The office of the Scottish Public Services Ombudsman appears to be grossly underresourced for the workload that it has. I know from the 20 or 30 inquiries that I have pursued with it that it is taking up to a year to do investigations. That defeats the purpose of the ombudsman's remit and is a big issue to be addressed. Given that the ombudsman has been up and running as a unified service for three or four years, now seems to be the time to do a discrete piece of work to evaluate properly whether it has too wide a remit or needs more resources. Similarly, I would hope that, once the commissioner for older people had been up and running for four or five years, we would evaluate its work systematically, through the Finance Committee and the corporate body, to determine the net economic and social impacts of the body. If it was not good enough, we could change it; if we thought that it had been a waste of money, we could admit that we had tried and it had not worked.

Jim Mather: : You make a good case. Let us return to your proposition and the statistics that you cited. You said that 50 per cent of hospital admissions were of older people; that 70 per cent of hospital bed occupants were older people; and that certain people take up to four or five medicines in later life. Are not those statistics on which we could seek to improve, year on year?

Alex Neil: : Absolutely. Hospital admissions are one issue. When an old person breaks a leg, they are taken into hospital and get their broken leg attended to but not their hernia or stomach complaint. They then have to leave the ward that they were in and go back into a different ward in the hospital two months later to get their hernia or stomach complaint treated, instead of everything being done at once. That is the kind of area that needs to be addressed. The commissioner would consider the situation from an older person's point of view—from the consumer's point of view—and, working with the health service, could improve the level of service.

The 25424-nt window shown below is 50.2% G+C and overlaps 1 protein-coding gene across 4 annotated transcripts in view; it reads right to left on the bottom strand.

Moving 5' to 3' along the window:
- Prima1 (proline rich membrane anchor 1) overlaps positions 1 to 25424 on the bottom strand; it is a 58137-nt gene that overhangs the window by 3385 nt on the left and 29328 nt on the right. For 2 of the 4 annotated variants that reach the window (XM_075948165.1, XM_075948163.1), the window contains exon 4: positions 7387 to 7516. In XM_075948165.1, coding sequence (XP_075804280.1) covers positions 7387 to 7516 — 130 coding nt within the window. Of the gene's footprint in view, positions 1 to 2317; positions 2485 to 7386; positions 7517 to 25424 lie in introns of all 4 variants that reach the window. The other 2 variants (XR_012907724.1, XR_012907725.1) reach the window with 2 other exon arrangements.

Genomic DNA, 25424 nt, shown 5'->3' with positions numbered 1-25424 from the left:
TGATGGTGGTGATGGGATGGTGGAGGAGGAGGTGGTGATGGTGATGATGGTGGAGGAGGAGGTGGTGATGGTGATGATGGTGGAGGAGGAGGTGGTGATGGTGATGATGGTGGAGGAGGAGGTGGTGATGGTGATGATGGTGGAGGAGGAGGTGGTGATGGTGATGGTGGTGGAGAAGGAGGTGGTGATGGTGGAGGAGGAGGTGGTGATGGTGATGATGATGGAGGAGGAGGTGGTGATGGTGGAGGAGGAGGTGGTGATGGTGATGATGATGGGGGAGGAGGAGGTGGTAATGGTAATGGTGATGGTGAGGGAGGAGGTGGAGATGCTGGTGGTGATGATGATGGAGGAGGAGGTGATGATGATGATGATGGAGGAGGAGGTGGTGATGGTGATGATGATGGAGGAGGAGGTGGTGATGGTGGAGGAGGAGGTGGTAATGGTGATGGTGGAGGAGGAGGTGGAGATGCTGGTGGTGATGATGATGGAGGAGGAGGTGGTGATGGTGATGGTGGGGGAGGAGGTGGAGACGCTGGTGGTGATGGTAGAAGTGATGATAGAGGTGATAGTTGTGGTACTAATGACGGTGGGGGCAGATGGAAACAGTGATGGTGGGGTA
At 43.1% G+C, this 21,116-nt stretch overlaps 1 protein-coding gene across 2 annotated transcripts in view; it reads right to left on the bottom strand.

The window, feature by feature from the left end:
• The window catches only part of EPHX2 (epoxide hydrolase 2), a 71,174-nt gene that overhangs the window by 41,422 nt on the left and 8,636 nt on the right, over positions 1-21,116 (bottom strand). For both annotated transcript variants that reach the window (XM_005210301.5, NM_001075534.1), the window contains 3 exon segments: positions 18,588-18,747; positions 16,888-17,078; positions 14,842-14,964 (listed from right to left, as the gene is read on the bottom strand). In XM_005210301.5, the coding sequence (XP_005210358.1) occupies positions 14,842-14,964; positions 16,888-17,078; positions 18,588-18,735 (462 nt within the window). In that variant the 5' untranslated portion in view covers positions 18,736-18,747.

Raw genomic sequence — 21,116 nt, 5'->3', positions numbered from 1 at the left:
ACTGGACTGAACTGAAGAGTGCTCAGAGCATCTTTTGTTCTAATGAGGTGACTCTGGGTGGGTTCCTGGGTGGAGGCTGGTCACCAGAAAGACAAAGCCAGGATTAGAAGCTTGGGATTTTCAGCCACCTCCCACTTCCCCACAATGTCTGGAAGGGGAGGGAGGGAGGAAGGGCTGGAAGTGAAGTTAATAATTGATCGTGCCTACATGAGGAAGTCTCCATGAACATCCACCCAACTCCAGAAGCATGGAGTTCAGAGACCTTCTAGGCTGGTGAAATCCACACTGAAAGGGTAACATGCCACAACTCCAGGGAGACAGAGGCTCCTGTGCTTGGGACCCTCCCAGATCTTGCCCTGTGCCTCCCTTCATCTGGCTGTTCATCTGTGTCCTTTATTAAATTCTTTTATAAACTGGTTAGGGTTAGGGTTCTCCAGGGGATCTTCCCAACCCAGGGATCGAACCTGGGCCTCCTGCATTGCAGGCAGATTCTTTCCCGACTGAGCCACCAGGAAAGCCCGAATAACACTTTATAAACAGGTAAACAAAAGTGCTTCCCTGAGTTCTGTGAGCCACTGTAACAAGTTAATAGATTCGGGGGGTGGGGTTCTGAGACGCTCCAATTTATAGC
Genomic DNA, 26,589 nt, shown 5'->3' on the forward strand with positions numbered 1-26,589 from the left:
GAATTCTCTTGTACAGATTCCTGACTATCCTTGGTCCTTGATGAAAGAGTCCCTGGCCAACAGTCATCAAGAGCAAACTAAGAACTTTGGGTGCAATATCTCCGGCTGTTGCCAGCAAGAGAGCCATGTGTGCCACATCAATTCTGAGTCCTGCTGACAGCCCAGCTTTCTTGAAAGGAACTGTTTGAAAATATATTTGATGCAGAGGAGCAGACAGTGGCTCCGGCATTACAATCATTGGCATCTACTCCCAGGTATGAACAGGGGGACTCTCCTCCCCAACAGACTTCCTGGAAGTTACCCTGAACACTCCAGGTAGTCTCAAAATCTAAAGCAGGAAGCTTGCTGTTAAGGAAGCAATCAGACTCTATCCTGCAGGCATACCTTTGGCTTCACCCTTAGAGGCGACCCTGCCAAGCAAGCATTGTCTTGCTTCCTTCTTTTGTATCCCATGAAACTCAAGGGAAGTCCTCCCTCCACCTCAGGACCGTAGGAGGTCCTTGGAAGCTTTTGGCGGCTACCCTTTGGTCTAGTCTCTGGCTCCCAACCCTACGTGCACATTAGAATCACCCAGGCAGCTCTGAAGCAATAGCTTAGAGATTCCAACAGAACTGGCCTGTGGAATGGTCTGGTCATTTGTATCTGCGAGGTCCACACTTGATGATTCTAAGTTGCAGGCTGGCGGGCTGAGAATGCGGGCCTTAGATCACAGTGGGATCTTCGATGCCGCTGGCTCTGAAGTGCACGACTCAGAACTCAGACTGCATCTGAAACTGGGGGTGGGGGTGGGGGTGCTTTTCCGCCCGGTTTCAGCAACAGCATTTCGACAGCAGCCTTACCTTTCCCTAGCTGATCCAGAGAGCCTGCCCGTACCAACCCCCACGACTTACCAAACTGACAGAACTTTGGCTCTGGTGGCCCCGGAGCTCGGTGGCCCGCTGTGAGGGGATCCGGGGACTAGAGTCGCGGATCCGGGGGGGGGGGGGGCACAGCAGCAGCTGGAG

The Convener: : There are no further questions. I thank Alex Neil and his colleagues for coming along. When we complete our report, it will go to the lead committee on the bill, which is the Communities Committee.

Alex Neil: : I am hoping that the lead committee will be changed to the Equal Opportunities Committee, as the Communities Committee is overloaded with work. I thank the committee for that session. I enjoyed it.

Scottish Executive Budget Review Group

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The Convener: : The final item on our agenda relates to the budget review group. John Swinney flagged the matter up for discussion in the committee. I invite him to set out the issue.

Mr Swinney: : Members have been supplied with copies of an e-mail that I sent to the clerk last week in connection with the Scottish Executive budget review—the Howat review. From the e-mail, members will see the description of the task that is involved, the remit of the review and the process that is to be undertaken. At the end of the document, members will also note the following reference to the Finance Committee:

"This is an exercise for Scottish Ministers. However, in its role of scrutinising the Scottish Budget process, it is possible that the Scottish Parliament's Finance Committee may choose to seek evidence on the report from the reviewers."

I invite the committee to consider how we should deal with that part of the explanation of the group's remit.

Members will be familiar with the history of the issue. At our meeting in Elgin about a year ago, we were given a commitment that the report would be published. That was reiterated in the chamber on at least one occasion by the Minister for Finance and Public Service Reform. In the past few weeks, we have been advised that the Executive does not intend to publish the report until after the conclusion of the spending review in September 2007. That is obviously a change of position. The committee was led to believe one thing and we are now being asked to deal with another.

There are implications of our not having oversight of the review at an earlier stage. Our adviser has said that its publication date in 2007 will be after most of the key decisions have been made, so we will have the report after the event rather than during the process. A commitment to publish was given by the Minister for Finance and Public Service Reform in November 2005. Our not getting the report is inconsistent with the open and transparent approach to the budget process that the committee has asserted, for years, should be followed.